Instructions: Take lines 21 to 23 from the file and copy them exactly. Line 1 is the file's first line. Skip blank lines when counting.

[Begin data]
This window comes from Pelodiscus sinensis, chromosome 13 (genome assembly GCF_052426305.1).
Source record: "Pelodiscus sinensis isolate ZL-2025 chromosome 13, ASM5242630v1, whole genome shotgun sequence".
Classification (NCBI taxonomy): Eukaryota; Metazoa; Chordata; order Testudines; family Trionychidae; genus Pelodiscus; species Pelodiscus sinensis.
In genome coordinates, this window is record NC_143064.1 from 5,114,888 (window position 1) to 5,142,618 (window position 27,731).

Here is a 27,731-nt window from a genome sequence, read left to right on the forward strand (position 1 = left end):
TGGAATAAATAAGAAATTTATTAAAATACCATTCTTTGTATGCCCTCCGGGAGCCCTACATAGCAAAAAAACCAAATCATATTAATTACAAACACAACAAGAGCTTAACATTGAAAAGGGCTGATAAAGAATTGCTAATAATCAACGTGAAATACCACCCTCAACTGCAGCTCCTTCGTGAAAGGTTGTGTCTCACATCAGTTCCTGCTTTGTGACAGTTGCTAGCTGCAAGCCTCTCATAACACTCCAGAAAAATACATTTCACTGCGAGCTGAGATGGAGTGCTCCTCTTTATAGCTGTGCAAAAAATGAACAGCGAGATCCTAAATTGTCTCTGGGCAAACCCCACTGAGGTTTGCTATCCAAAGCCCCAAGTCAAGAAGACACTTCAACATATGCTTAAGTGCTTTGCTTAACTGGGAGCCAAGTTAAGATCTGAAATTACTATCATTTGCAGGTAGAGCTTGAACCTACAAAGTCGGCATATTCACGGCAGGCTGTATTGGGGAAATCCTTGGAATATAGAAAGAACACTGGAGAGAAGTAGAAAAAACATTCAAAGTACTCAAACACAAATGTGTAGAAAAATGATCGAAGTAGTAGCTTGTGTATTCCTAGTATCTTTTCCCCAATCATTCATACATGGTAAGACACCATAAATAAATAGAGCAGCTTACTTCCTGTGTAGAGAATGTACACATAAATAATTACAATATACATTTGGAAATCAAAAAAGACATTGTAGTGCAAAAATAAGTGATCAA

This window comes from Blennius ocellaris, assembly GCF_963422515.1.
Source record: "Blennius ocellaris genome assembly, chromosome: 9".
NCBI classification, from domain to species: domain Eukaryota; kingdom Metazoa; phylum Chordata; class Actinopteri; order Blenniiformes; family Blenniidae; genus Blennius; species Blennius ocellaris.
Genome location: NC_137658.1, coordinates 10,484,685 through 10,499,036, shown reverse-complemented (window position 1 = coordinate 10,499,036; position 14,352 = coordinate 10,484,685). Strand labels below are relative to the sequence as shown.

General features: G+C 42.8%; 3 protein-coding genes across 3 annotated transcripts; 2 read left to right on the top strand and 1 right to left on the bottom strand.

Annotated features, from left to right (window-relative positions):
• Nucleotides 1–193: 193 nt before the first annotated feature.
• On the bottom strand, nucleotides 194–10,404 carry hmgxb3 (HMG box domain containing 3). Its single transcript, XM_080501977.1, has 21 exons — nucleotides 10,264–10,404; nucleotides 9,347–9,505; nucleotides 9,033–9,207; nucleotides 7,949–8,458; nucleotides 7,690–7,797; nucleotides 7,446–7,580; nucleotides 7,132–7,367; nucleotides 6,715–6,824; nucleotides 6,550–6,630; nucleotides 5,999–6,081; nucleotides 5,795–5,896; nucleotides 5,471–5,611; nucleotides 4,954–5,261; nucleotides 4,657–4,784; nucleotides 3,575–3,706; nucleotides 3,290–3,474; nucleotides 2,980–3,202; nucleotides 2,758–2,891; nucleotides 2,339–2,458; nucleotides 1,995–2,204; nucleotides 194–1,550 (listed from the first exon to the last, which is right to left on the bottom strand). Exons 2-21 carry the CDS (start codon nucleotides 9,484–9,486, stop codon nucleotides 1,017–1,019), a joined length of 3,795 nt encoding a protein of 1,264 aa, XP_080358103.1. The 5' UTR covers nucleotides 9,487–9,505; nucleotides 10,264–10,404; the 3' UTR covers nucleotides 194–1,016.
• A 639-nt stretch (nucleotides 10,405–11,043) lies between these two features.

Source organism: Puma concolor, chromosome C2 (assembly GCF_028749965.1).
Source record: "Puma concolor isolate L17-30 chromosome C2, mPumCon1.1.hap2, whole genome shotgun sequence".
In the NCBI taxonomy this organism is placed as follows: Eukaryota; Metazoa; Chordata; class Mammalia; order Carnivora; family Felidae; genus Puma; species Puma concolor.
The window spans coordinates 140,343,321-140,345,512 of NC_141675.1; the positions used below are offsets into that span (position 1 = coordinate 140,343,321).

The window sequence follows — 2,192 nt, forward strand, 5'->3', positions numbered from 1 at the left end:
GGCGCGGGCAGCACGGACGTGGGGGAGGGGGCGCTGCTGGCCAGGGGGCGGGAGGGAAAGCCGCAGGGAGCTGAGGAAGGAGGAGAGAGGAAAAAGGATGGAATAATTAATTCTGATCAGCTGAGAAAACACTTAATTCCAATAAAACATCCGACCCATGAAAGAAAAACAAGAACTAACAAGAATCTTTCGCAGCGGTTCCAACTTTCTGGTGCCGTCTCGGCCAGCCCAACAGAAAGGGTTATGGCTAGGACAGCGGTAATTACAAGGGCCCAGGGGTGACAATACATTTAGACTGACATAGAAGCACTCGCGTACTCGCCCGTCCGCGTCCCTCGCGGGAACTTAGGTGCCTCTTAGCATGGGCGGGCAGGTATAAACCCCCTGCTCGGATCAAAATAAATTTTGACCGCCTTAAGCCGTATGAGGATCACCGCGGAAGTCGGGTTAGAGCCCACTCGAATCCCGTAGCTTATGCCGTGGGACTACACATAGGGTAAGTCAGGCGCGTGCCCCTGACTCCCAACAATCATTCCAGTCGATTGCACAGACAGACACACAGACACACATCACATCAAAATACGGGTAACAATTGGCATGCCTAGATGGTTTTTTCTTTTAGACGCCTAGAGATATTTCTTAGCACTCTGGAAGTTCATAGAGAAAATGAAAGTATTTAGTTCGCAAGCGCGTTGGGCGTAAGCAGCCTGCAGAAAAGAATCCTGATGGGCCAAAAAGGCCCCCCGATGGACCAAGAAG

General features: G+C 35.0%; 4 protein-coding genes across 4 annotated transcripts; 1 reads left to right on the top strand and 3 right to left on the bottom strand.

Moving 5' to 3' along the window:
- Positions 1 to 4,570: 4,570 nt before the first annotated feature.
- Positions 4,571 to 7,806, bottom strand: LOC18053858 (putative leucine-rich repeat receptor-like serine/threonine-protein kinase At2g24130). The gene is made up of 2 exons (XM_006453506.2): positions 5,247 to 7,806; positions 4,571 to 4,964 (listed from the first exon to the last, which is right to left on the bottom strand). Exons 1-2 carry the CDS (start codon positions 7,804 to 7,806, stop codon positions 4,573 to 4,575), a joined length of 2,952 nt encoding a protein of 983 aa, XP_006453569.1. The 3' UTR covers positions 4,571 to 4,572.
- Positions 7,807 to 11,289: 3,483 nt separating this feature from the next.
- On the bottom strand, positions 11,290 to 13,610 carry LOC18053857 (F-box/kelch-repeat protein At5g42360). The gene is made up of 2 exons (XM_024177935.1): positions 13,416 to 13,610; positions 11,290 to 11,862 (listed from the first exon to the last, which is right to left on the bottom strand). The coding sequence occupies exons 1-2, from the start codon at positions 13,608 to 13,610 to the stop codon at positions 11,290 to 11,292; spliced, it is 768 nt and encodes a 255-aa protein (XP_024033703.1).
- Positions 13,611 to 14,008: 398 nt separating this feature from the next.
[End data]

GGCGCGGGCAGCACGGACGTGGGGGAGGGGGCGCTGCTGGCCAGGGGGCGGGAGGGAAAGCCGCAGGGAGCTGAGGAAGGAGGAGAGAGGAAAAAGGATGGAATAATTAATTCTGATCAGCTGAGAAAACACTTAATTCCAATAAAACATCCGACCCATGAAAGAAAAACAAGAACTAACAAGAATCTTTCGCAGCGGTTCCAACTTTCTGGTGCCGTCTCGGCCAGCCCAACAGAAAGGGTTATGGCTAGGACAGCGGTAATTACAAGGGCCCAGGGGTGACAATACATTTAGACTGACATAGAAGCACTCGCGTACTCGCCCGTCCGCGTCCCTCGCGGGAACTTAGGTGCCTCTTAGCATGGGCGGGCAGGTATAAACCCCCTGCTCGGATCAAAATAAATTTTGACCGCCTTAAGCCGTATGAGGATCACCGCGGAAGTCGGGTTAGAGCCCACTCGAATCCCGTAGCTTATGCCGTGGGACTACACATAGGGTAAGTCAGGCGCGTGCCCCTGACTCCCAACAATCATTCCAGTCGATTGCACAGACAGACACACAGACACACATCACATCAAAATACGGGTAACAATTGGCATGCCTAGATGGTTTTTTCTTTTAGACGCCTAGAGATATTTCTTAGCACTCTGGAAGTTCATAGAGAAAATGAAAGTATTTAGTTCGCAAGCGCGTTGGGCGTAAGCAGCCTGCAGAAAAGAATCCTGATGGGCCAAAAAGGCCCCCCGATGGACCAAGAAG

General features: G+C 35.0%; 4 protein-coding genes across 4 annotated transcripts; 1 reads left to right on the top strand and 3 right to left on the bottom strand.

Moving 5' to 3' along the window: